7:17pm 18/09/2023
Syed Saddiq’s outburst and positioning of MUDA
By:Charles Chia

I was dismayed when Syed Saddiq announced his withdrawal from the Unity Government bloc.

In the compelling manner characteristic of Syed Saddiq, he made a “very principled” speech, directly criticizing PM Anwar Ibrahim “for abandoning reforms” and declaring that he would be the “Third Force”!

As a result of his withdrawal, the Unity Government lost the two-thirds majority it held in Parliament. This should not, hopefully, hinder the passing of reformist laws.

Holier than thou

Syed Saddiq has the right to be independent and choose not to be part of the government bloc. But is this the right stance to take at this juncture? Is his withdrawal in the best interest of the nation and of MUDA?

The manner in which he quit smacks of self-righteousness and a “holier-than-thou” arrogance.

It is a disappointing move coming from the founding leader of the movement called MUDA whose party shares a program similar to that of PH.

Like debilitating diseases, corruption and poor governance have infected Malaysia up until now.

“Frog jumping” engendered political instability. Stale politicians overstay their welcome and stir up rife. MUDA is, for many, a glimmer of hope in a sea of darkness.

The formation of MUDA was such a welcome breath of fresh air! They were a new brand of politicians — young, dynamic and articulate.

MUDA captured the imagination assuming the role of a reformist party, alongside PKR and its partners in PH.

Unfortunately, Syed Saddiq’s moves since the recent six state elections reveal a lack of tactical shrewdness.

His biggest mistake is to alienate himself from PH supporters who are also MUDA’s supporters (present or potential).

Who says the Unity Government has failed?

Saddiq declared that the PH-led Unity Government under Anwar Ibrahim has failed to honor its election promises.

What evidence is there and who does he intend to convince?

Among Anwar’s supporters, many wish that reform could be pushed through at a faster pace and many do not fully agree with some of his decisions.

For all that, Anwar’s commitment to bringing the ailing nation back on its feet is beyond doubt, for friends and foes alike. It is as plain as day that he is doing his level best to juggle with the given donnés for a semblance of stability, a prerequisite for reform.

The anti-corruption drive is well en route, and so is the need-based poverty alleviation program.

The MADANI economy is being sculpted by means of various reforms.

Anwar shielded the precious multi-ethnic tapestry of Malaysia amidst the harrowing hailstorm whipped up by “green wave” politicians.

For the first time in decades, there are tangible signs of healthy governance.

Criticism is welcome but it is pompous for Saddiq to imply that he (or anyone else for that matter) can do better under the present constraints.

MUDA has that potential but there is also much room to grow, to evolve and to mature.

The Third Force

Third Force politics does indeed have a place in any political system.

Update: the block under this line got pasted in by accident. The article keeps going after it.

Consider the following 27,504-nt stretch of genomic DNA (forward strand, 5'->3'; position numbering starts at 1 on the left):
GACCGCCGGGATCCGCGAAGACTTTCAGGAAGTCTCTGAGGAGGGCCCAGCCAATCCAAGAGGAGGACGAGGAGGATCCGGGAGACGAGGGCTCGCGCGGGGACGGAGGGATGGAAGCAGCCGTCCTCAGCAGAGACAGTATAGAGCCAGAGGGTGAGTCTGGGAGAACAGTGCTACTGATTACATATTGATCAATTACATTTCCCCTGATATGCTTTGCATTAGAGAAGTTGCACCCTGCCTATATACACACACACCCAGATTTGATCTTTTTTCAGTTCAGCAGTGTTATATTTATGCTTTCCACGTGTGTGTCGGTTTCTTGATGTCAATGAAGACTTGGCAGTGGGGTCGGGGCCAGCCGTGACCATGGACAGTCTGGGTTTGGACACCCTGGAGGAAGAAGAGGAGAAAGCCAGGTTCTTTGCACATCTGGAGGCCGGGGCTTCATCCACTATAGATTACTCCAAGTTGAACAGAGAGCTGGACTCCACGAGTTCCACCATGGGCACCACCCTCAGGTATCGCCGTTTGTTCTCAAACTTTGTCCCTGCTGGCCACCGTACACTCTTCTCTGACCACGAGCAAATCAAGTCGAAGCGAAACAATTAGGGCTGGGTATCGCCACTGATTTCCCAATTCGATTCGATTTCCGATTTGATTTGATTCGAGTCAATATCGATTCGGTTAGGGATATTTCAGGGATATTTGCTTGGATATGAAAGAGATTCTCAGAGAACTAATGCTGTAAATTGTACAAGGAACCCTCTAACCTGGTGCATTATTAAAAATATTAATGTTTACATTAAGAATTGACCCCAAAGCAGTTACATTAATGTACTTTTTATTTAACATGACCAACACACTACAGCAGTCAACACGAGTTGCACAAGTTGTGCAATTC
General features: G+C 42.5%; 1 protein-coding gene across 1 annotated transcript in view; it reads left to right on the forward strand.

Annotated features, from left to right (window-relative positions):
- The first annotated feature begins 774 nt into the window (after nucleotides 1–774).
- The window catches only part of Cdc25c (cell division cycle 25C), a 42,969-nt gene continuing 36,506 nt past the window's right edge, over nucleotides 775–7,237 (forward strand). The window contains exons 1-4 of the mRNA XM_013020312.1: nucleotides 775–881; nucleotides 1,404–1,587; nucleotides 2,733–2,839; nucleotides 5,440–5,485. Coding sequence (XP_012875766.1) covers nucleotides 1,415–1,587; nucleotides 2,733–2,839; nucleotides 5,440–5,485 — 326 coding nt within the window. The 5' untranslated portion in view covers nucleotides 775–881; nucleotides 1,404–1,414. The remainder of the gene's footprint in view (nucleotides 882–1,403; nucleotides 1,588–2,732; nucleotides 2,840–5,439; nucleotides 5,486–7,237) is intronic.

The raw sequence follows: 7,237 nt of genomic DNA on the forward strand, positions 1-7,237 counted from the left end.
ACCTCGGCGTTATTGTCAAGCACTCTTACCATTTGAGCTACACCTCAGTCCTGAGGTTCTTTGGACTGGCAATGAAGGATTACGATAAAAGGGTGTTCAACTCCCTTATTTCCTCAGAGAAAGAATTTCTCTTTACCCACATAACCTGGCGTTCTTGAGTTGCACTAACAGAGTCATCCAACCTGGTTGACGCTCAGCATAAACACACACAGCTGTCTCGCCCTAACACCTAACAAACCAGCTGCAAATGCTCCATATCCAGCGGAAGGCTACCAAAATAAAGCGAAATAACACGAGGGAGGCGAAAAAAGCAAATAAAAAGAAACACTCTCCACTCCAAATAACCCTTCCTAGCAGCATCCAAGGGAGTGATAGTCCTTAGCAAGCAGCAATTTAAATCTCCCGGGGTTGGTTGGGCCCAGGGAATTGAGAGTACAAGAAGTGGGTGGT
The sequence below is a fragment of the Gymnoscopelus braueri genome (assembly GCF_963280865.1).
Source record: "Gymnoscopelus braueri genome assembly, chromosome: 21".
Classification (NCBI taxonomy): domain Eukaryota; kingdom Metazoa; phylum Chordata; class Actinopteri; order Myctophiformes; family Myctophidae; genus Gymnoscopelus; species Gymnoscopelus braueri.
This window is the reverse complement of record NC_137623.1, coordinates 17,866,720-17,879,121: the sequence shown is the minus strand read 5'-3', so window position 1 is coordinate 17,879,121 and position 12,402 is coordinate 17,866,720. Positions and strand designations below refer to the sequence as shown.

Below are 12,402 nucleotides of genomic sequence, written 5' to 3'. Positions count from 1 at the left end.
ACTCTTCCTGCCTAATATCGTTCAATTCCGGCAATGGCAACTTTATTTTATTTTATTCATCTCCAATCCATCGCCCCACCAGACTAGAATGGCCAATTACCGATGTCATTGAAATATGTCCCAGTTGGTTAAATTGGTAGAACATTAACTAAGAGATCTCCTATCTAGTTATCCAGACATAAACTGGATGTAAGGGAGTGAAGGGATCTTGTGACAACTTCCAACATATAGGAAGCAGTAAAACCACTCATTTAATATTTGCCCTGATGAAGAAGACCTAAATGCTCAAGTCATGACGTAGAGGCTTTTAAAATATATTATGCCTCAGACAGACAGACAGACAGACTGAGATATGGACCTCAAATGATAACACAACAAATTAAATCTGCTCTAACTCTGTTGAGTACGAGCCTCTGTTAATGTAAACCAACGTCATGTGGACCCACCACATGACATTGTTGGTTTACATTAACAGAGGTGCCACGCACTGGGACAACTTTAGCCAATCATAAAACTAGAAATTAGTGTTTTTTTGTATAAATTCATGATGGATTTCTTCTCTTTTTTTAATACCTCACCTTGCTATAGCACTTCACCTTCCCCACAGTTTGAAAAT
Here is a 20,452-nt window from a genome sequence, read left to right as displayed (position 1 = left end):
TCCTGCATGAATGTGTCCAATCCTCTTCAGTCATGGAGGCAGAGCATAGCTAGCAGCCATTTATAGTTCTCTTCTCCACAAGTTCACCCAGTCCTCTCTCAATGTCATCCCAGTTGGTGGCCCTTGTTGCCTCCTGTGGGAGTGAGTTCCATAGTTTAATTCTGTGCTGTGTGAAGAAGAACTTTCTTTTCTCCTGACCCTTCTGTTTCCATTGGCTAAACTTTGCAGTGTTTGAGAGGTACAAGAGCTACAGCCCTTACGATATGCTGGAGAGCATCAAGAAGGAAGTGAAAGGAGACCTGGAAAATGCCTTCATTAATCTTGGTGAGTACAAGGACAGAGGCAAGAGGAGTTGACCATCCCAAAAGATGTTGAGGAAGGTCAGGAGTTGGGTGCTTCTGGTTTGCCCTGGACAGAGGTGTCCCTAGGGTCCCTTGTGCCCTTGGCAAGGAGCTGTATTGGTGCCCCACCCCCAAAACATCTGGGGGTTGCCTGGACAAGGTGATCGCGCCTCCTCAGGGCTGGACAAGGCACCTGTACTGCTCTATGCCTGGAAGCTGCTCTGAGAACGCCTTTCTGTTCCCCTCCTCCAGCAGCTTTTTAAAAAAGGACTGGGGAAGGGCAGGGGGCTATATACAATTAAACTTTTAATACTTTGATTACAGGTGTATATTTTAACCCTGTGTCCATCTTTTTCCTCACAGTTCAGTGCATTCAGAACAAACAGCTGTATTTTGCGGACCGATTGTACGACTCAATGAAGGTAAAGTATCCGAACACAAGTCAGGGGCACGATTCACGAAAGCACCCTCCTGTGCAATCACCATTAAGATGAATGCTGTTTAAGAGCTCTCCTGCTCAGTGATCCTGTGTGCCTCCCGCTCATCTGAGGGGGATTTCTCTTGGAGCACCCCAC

Emerging organically from the socioeconomic-politico environment, it is defined by a culture and strategy that is different in essence from the two existing blocs.

How is MUDA’s political program different from PH’s? As an opposition, what alternative policies can Saddiq propose, apart from hooking up with the PAS-PN bloc to attack the Unity Government?

That would be such a shame and misalignment of talent!

Our young vanguard must recognize that it takes commitment to be the Third Force.

MUDA has that potential but there is also much room to grow, to evolve and to mature.

Before MUDA can take on PH, they will have to come forth with a viable alternative in policies and demonstrate a leadership that can garner its own electoral support.

Otherwise, calling itself the Third Force rings hollow. It takes more than impassioned speeches in Parliament to bring about reform

Bide one’s time to strike

韬光养晦 is a Chinese saying which means “lie low and bide one’s time to strike.”

A young and weak dragon, as the saying goes, should lie low in the field without its head exposed. When it is powerful and full of vigor, it should roam the skies and bring benefit to all the people.

An old dragon should know when to quietly withdraw from the scene.

MUDA has to find its positioning, re-strategize and re-look its priorities. Instead of being caught up with electoral politics, dissipating its energy and financial resources by losing all the seats contested, MUDA should concentrate on building up its rank and file.

A leadership core that is dedicated to a common ideology and in for the long haul is indispensable.

MUDA’s biggest asset is its youthfulness, and time is on its side.

MUDA aspirants need to mingle with the common people in order to know first-hand the problems that they face. This very process will heighten their political awareness.

Without feeling the pulse of the rakyat, how can they prescribe solutions that will effectively cure the country of its ills?

Rome was not built in a day

A person who has been through the mill will not easily dismiss Anwar’s struggle for reform with a single stroke.

Anyone with experience in social movement is, on the contrary, humbled by Anwar’s visionary grit and endurance.

I actually harbor high hopes for the role MUDA can play in Malaysia.

Syed Saddiq is a gifted orator but he has made some serious faux pas. He does not see the “big picture” and cannot discern friends from enemies.

Unless he sharpens his political acumen, he may end up a mere political performer instead of a political reformer.

(Charles Chia is Committee member of Monsoons Malaysia.)


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